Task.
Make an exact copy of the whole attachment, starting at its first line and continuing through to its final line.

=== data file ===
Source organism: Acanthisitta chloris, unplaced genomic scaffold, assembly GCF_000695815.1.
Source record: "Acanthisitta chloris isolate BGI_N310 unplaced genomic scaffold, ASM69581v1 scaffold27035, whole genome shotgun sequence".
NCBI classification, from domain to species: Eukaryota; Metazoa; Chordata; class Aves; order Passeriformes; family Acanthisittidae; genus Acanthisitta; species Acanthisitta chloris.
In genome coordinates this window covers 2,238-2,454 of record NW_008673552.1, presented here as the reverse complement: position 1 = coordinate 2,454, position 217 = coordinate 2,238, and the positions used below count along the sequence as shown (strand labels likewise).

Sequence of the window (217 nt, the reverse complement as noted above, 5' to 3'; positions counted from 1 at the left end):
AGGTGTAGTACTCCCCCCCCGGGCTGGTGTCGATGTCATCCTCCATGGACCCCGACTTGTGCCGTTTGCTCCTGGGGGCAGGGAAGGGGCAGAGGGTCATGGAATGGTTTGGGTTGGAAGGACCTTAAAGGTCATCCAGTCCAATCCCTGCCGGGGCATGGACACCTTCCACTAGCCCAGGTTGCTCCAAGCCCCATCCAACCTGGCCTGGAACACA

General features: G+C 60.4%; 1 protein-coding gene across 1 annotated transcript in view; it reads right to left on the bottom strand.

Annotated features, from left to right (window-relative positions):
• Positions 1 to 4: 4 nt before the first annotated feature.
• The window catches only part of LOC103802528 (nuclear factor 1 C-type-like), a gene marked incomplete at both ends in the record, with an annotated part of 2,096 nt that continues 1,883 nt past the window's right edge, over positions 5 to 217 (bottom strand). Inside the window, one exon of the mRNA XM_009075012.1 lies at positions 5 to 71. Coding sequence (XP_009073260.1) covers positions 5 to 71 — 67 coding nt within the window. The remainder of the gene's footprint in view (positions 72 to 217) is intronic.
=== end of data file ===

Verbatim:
Source organism: Acanthisitta chloris, unplaced genomic scaffold, assembly GCF_000695815.1.
Source record: "Acanthisitta chloris isolate BGI_N310 unplaced genomic scaffold, ASM69581v1 scaffold27035, whole genome shotgun sequence".
NCBI classification, from domain to species: Eukaryota; Metazoa; Chordata; class Aves; order Passeriformes; family Acanthisittidae; genus Acanthisitta; species Acanthisitta chloris.
In genome coordinates this window covers 2,238-2,454 of record NW_008673552.1, presented here as the reverse complement: position 1 = coordinate 2,454, position 217 = coordinate 2,238, and the positions used below count along the sequence as shown (strand labels likewise).

Sequence of the window (217 nt, the reverse complement as noted above, 5' to 3'; positions counted from 1 at the left end):
AGGTGTAGTACTCCCCCCCCGGGCTGGTGTCGATGTCATCCTCCATGGACCCCGACTTGTGCCGTTTGCTCCTGGGGGCAGGGAAGGGGCAGAGGGTCATGGAATGGTTTGGGTTGGAAGGACCTTAAAGGTCATCCAGTCCAATCCCTGCCGGGGCATGGACACCTTCCACTAGCCCAGGTTGCTCCAAGCCCCATCCAACCTGGCCTGGAACACA

General features: G+C 60.4%; 1 protein-coding gene across 1 annotated transcript in view; it reads right to left on the bottom strand.

Annotated features, from left to right (window-relative positions):
• Positions 1 to 4: 4 nt before the first annotated feature.
• The window catches only part of LOC103802528 (nuclear factor 1 C-type-like), a gene marked incomplete at both ends in the record, with an annotated part of 2,096 nt that continues 1,883 nt past the window's right edge, over positions 5 to 217 (bottom strand). Inside the window, one exon of the mRNA XM_009075012.1 lies at positions 5 to 71. Coding sequence (XP_009073260.1) covers positions 5 to 71 — 67 coding nt within the window. The remainder of the gene's footprint in view (positions 72 to 217) is intronic.